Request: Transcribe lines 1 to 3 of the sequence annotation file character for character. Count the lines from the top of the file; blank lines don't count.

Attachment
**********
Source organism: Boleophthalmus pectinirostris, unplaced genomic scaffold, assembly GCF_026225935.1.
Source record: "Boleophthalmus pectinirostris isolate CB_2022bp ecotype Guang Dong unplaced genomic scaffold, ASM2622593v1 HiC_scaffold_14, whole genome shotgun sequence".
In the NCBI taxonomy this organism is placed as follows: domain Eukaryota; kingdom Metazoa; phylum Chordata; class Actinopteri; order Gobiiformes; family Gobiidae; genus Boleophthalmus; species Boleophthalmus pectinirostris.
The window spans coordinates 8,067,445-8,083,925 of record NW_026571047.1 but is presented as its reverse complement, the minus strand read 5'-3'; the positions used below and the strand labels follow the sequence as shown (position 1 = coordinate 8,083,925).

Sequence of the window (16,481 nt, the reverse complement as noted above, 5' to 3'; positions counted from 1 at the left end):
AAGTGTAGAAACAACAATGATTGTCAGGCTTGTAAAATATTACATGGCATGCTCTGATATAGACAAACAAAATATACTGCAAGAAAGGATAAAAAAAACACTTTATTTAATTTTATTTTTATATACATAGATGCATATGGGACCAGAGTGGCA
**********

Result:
Source organism: Boleophthalmus pectinirostris, unplaced genomic scaffold, assembly GCF_026225935.1.
Source record: "Boleophthalmus pectinirostris isolate CB_2022bp ecotype Guang Dong unplaced genomic scaffold, ASM2622593v1 HiC_scaffold_14, whole genome shotgun sequence".
In the NCBI taxonomy this organism is placed as follows: domain Eukaryota; kingdom Metazoa; phylum Chordata; class Actinopteri; order Gobiiformes; family Gobiidae; genus Boleophthalmus; species Boleophthalmus pectinirostris.